Search for Posts
Blogs of Note
"Chris Cohan is a nightmare from which I am trying to awake."
- James Joyce, if he were a Warrior fan
For nearly twenty-five years, the Warriors franchise has been defined by two men: Don Nelson and Chris Cohan. Warriors basketball meant apostional lineups, running up the score, creating mismatches above all else, and playing zero defense. It also meant disastrous free agent signings, followed by ownership bad-mouthing those free agents, while team underlings defended the organization on message boards using synonyms. It meant drafting an undersized left-handed power forward in the lottery every other year. It meant watching players go straight from the D-League to the starting lineup. It meant losing out on Kevin Garnett to the Celtics, losing their team mascot to the Thunder, losing lots of games, and losing out in the draft lottery as well.
What did they have to show for it? A lot of fast breaks, one big first-round upset, and a fanbase that somehow remained loyal and passionate while the team missed the playoffs for 13 straight years (and never made it past the second round even when they did).
But now the team has been sold and Don Nelson has been put out to pasture in Hawaii. The “We Believe” Warriors have been scattered to the four corners of the league. Only Monta Ellis and Andris Biedrins remain from the team that upset the top-seeded Mavericks just three years ago, and they’re both on the trading block. Keith Smart is doing a one-year audition for the head coaching job. Larry Riley is a lame-duck general manager. Robert Rowell is a lame-duck team president.
Which means that for the first time since the original “Wall Street” was in theaters, you really can’t assume what the Warriors are going to be like. Of the 20 players who saw the floor for Golden State last year, only five are still on the roster. Two of them are the aforementioned Ellis and Biedrins, and may not be long for Oakland. The only people who guaranteed to be here next year are David Lee, Stephen Curry, and the owners themselves.
David Lee signed a six-year $80 million contract, which shouldn’t be regrettable until Years 5 and 6. While Smart did coach under Nelson for years, he was effectively the defensive coordinator, so the Warriors may be committed to both sides of the ball this season. In a departure from the Nelson era, many of the team’s summer acquisitions have shown an ability to play defense or get rebounds, though generally not both.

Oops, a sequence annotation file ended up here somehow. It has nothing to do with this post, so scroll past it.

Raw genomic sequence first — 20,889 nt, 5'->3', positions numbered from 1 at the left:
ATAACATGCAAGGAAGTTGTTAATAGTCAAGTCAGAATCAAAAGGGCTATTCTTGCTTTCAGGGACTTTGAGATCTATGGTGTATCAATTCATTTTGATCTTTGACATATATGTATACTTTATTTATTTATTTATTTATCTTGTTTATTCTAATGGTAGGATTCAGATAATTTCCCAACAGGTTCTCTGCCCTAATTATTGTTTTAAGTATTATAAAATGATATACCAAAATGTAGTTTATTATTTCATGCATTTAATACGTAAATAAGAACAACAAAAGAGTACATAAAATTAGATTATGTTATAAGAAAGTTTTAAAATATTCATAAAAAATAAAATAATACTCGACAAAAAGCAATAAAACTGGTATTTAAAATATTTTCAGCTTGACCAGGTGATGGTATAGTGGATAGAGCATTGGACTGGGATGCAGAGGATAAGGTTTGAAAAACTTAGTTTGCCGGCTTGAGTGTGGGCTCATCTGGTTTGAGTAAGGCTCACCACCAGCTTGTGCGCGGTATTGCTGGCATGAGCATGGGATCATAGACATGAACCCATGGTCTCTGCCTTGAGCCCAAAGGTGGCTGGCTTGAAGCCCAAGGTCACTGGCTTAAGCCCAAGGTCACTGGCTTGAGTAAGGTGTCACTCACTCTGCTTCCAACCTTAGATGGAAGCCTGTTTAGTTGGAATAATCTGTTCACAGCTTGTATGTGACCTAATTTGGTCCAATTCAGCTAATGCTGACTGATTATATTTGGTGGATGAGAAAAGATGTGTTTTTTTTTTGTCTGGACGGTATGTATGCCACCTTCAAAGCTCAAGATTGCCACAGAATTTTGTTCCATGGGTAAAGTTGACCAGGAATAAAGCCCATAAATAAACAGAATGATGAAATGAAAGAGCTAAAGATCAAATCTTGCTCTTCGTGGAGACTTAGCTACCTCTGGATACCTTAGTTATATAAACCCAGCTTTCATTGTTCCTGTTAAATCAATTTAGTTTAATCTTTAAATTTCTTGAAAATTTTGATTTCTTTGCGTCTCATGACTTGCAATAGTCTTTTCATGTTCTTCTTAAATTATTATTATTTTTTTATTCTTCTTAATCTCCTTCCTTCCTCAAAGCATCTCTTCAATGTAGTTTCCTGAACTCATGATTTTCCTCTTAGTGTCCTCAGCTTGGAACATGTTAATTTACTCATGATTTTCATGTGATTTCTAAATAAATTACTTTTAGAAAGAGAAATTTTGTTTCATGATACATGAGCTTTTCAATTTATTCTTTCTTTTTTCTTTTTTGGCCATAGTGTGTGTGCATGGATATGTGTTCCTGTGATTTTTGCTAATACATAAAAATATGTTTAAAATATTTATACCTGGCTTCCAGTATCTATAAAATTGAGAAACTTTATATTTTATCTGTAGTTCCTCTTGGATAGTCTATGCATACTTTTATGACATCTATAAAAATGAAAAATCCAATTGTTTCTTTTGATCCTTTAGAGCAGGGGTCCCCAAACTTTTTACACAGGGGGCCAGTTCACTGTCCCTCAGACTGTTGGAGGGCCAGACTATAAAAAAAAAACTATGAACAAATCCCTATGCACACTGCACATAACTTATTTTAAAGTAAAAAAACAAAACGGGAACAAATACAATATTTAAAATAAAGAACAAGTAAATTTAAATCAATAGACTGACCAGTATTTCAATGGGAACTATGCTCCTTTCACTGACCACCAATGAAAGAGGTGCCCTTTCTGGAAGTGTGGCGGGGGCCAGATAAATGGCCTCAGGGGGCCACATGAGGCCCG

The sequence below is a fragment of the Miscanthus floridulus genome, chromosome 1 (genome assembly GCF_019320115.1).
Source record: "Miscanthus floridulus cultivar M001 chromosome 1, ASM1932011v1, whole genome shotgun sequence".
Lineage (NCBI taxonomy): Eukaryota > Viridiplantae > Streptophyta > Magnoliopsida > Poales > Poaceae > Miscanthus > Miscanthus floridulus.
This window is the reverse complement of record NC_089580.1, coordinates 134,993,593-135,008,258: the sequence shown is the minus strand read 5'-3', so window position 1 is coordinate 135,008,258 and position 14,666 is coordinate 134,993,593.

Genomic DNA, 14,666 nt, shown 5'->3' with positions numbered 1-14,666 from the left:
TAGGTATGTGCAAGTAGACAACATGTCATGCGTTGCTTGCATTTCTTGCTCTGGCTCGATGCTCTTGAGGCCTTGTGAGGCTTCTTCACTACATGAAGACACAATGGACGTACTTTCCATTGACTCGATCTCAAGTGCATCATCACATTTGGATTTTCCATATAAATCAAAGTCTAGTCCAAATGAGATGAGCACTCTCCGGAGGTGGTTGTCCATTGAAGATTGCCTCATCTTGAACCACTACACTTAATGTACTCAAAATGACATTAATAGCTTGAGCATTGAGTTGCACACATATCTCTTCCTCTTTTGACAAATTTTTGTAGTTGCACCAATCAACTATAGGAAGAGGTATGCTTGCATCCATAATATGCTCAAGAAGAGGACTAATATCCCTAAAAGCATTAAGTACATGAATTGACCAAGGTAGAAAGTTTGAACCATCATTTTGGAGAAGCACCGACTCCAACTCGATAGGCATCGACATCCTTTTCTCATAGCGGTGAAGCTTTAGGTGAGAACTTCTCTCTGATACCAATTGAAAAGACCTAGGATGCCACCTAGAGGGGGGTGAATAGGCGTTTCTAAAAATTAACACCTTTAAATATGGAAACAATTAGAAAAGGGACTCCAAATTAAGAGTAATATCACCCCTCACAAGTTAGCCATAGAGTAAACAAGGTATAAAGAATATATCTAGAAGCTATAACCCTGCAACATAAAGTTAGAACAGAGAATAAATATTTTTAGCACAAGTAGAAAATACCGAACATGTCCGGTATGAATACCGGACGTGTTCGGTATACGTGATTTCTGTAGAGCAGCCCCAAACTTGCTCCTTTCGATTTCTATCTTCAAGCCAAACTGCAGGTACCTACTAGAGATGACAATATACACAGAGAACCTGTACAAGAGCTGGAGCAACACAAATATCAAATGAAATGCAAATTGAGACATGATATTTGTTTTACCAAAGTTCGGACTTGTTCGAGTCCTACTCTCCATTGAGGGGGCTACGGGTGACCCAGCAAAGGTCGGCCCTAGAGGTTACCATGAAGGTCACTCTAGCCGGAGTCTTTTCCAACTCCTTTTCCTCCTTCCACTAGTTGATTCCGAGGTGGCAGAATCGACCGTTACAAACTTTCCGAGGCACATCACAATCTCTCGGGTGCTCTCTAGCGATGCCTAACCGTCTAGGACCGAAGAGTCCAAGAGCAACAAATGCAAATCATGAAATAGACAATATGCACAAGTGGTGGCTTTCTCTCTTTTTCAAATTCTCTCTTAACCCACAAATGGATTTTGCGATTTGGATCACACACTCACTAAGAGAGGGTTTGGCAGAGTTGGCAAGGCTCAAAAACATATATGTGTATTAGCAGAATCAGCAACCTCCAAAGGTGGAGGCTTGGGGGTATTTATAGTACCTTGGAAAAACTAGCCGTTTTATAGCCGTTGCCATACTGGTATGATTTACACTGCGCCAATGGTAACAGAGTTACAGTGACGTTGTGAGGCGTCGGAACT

Carney and Amundson should be rotation players, and Wright will start at small forward. Ekpe Udoh is out for six months, and when he comes back, he’ll be 24 years old already. Good lottery pick, guys! Jeremy Lin’s name will be on a lot of fans’ jerseys, though Lin himself will mostly stay on the bench. He’s currently so raw that swingman and D-League alum Reggie Williams is slotted as the backup point guard. Smart has discussed playing Brandan Wright at the 3 as well as the 4, which won’t matter once Wright injures himself again.
C.J. Watson has fled Oakland to back up Derrick Rose and flee the wrath of Floyd Mayweather. Anthony Morrow left to shoot three-pointers for a Russian billionaire in Newark. Randolph, Turiaf, and Azubuike are in New York providing bench minutes for the Knicks and expiring contracts for a Carmelo Anthony trade. Anthony Tolliver signed with the T-Wolves, because once a team is starting Darko and Supercool Beas, why not?
The team is built around Stephen Curry and David Lee. While that doesn’t scream “championship core,” they’re both nice players, and should be highly effective on the pick-and-roll. Don’t expect a ton of one-on-one defense. Monta Ellis scores in bunches, but he also takes more ill-advised shots than Braylon Edwards. If he can pull a Josh Smith and give up on long, contested jumpers, he’d help the team immensely. Andris Biedrins is still only 24, and just one year removed from averaging 12 points and 11 rebounds a game. And he can’t possibly shoot 16% from the line again, can he?
They’re unlikely to make the playoffs, but they’re unlikely to lose sixty games. They’re also very unlikely to run out of players in a game, something that happened twice last year. Last year, the Warriors were a mediocre team that played D-Leaguers 33 minutes a game, and occasionally upset playoff teams while using only five players for 48 minutes. This year, they’re just going to be regular mediocre, before the serious revamping begins next summer. Which is probably just fine with the fans: they just want to someday, finally, win a lot of basketball games.